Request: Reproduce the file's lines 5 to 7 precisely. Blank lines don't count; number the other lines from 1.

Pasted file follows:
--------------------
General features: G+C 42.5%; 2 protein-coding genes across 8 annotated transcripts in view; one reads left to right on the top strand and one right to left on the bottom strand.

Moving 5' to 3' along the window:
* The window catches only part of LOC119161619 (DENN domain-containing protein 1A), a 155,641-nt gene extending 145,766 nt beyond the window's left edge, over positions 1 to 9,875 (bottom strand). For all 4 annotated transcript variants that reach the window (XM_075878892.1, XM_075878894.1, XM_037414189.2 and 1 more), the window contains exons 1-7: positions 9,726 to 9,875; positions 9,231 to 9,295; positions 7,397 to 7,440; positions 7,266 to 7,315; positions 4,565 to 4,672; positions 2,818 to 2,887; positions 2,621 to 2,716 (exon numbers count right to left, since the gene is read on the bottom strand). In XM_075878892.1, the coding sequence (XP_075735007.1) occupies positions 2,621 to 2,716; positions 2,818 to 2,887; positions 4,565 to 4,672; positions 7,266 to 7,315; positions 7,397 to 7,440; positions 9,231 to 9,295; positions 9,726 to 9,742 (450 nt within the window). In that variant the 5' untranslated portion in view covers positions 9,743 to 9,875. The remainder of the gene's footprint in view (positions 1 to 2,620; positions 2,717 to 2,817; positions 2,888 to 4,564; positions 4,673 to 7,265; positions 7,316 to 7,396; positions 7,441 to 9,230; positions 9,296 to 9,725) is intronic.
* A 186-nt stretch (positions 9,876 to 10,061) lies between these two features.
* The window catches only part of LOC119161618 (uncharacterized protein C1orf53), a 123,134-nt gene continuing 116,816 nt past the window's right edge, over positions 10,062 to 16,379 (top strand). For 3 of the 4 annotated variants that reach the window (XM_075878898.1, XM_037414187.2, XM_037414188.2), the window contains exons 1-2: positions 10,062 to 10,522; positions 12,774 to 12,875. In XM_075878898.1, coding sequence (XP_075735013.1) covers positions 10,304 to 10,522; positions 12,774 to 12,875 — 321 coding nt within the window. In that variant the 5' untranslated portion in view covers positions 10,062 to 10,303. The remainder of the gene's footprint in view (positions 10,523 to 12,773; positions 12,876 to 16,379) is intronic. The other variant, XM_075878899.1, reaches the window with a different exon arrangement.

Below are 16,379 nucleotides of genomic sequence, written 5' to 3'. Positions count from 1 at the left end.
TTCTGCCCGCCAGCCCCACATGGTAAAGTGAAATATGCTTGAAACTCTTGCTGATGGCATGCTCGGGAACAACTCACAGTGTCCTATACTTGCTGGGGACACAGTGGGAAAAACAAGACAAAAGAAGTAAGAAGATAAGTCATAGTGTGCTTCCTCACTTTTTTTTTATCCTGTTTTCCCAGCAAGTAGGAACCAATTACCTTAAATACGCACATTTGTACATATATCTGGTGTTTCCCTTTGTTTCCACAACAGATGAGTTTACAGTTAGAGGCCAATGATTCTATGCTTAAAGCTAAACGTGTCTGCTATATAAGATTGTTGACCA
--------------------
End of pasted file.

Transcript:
* The window catches only part of LOC119161618 (uncharacterized protein C1orf53), a 123,134-nt gene continuing 116,816 nt past the window's right edge, over positions 10,062 to 16,379 (top strand). For 3 of the 4 annotated variants that reach the window (XM_075878898.1, XM_037414187.2, XM_037414188.2), the window contains exons 1-2: positions 10,062 to 10,522; positions 12,774 to 12,875. In XM_075878898.1, coding sequence (XP_075735013.1) covers positions 10,304 to 10,522; positions 12,774 to 12,875 — 321 coding nt within the window. In that variant the 5' untranslated portion in view covers positions 10,062 to 10,303. The remainder of the gene's footprint in view (positions 10,523 to 12,773; positions 12,876 to 16,379) is intronic. The other variant, XM_075878899.1, reaches the window with a different exon arrangement.

Below are 16,379 nucleotides of genomic sequence, written 5' to 3'. Positions count from 1 at the left end.
TTCTGCCCGCCAGCCCCACATGGTAAAGTGAAATATGCTTGAAACTCTTGCTGATGGCATGCTCGGGAACAACTCACAGTGTCCTATACTTGCTGGGGACACAGTGGGAAAAACAAGACAAAAGAAGTAAGAAGATAAGTCATAGTGTGCTTCCTCACTTTTTTTTTATCCTGTTTTCCCAGCAAGTAGGAACCAATTACCTTAAATACGCACATTTGTACATATATCTGGTGTTTCCCTTTGTTTCCACAACAGATGAGTTTACAGTTAGAGGCCAATGATTCTATGCTTAAAGCTAAACGTGTCTGCTATATAAGATTGTTGACCA